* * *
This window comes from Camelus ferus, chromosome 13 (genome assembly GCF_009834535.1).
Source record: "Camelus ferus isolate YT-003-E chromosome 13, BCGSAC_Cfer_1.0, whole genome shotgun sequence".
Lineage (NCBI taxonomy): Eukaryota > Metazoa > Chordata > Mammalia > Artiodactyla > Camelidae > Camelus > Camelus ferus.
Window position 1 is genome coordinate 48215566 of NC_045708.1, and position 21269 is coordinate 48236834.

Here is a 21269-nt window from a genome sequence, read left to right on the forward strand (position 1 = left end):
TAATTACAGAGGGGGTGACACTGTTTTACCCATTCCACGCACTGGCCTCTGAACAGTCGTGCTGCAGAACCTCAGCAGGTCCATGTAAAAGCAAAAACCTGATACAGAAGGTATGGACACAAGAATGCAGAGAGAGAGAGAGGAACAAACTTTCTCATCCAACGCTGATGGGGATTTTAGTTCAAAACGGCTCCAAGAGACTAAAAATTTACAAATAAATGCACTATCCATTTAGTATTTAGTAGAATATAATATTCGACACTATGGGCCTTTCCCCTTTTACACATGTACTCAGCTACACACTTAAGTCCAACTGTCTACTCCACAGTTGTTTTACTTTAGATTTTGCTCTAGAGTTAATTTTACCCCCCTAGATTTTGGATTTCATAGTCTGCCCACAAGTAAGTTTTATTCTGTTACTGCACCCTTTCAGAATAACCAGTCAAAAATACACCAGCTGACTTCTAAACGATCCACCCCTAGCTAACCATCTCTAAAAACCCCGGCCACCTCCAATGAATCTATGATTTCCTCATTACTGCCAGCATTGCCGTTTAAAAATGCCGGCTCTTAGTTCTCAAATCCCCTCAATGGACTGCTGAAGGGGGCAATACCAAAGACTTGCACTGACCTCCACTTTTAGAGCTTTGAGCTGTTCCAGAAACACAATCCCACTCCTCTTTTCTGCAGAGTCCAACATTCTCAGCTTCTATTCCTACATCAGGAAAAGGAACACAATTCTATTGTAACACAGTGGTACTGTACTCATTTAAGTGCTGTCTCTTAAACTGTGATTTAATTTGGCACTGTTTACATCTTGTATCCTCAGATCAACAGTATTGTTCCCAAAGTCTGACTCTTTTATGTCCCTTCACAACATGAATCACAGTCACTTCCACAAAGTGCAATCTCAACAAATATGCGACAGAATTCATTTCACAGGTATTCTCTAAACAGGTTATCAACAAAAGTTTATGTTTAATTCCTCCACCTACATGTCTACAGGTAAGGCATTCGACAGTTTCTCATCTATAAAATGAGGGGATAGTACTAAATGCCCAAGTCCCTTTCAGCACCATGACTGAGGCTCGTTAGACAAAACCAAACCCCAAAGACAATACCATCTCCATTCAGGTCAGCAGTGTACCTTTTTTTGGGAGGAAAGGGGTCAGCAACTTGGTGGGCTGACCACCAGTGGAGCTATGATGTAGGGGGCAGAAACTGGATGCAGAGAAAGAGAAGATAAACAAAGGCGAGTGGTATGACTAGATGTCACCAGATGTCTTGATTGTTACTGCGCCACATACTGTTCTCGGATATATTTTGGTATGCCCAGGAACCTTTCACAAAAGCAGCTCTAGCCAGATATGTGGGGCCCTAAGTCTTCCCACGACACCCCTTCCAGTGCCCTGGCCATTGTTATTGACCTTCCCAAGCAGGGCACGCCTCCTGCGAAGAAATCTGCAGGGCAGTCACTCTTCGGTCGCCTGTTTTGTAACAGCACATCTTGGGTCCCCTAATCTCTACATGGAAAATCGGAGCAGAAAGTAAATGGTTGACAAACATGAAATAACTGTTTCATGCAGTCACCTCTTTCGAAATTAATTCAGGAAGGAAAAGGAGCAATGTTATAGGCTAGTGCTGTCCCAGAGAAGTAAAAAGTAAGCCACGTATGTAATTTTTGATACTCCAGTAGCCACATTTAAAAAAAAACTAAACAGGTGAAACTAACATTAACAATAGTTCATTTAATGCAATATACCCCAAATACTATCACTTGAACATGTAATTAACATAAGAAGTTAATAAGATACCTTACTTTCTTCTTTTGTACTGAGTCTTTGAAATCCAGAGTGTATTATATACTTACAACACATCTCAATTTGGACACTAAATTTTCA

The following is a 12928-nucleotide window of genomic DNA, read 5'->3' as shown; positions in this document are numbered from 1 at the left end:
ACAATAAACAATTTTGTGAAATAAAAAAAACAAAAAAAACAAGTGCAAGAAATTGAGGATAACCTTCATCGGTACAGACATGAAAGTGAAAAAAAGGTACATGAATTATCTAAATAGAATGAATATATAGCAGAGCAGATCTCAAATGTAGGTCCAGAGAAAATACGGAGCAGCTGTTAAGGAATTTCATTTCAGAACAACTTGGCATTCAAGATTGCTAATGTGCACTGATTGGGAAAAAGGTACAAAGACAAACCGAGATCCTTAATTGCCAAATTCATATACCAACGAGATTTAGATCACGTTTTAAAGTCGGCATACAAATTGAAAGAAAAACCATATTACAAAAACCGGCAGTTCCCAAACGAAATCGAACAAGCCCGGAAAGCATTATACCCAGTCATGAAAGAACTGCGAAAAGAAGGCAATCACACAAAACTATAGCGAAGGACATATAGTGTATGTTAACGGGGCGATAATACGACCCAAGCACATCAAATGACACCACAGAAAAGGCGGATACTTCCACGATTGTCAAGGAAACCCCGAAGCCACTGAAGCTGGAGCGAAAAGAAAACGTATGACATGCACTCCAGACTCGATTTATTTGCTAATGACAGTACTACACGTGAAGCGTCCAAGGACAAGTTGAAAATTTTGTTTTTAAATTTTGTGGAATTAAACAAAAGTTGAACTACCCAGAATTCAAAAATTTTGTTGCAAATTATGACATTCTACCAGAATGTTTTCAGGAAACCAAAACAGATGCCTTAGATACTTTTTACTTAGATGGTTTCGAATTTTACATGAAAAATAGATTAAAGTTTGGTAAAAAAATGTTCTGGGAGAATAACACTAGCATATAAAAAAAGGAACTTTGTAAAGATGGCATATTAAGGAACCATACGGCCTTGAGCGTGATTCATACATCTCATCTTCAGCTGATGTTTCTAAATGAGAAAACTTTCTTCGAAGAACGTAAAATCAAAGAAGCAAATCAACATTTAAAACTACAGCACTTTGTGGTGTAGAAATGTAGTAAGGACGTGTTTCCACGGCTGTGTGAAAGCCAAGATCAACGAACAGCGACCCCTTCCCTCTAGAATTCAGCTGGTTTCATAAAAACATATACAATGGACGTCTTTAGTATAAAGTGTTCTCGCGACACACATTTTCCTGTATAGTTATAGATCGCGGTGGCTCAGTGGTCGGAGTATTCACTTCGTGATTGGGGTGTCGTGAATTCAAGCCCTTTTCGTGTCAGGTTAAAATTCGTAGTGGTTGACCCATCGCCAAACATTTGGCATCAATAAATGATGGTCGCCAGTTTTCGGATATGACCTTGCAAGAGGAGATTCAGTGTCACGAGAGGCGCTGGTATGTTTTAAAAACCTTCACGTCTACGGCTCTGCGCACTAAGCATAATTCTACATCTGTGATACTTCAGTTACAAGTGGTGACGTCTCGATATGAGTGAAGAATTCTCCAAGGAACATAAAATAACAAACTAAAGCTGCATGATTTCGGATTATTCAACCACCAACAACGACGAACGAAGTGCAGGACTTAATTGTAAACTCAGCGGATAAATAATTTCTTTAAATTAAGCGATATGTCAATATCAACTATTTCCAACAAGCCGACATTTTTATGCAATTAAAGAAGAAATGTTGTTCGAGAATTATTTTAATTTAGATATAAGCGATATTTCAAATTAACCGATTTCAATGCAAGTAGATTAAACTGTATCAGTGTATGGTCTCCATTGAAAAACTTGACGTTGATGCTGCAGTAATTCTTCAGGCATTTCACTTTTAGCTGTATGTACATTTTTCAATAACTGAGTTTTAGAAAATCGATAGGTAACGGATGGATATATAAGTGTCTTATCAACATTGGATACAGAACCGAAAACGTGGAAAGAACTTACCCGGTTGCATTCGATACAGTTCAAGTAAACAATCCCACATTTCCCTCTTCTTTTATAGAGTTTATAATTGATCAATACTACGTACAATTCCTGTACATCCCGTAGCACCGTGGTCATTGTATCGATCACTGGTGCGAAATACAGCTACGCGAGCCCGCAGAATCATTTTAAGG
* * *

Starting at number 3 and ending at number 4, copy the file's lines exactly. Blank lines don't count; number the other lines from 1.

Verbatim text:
Lineage (NCBI taxonomy): Eukaryota > Metazoa > Chordata > Mammalia > Artiodactyla > Camelidae > Camelus > Camelus ferus.
Window position 1 is genome coordinate 48215566 of NC_045708.1, and position 21269 is coordinate 48236834.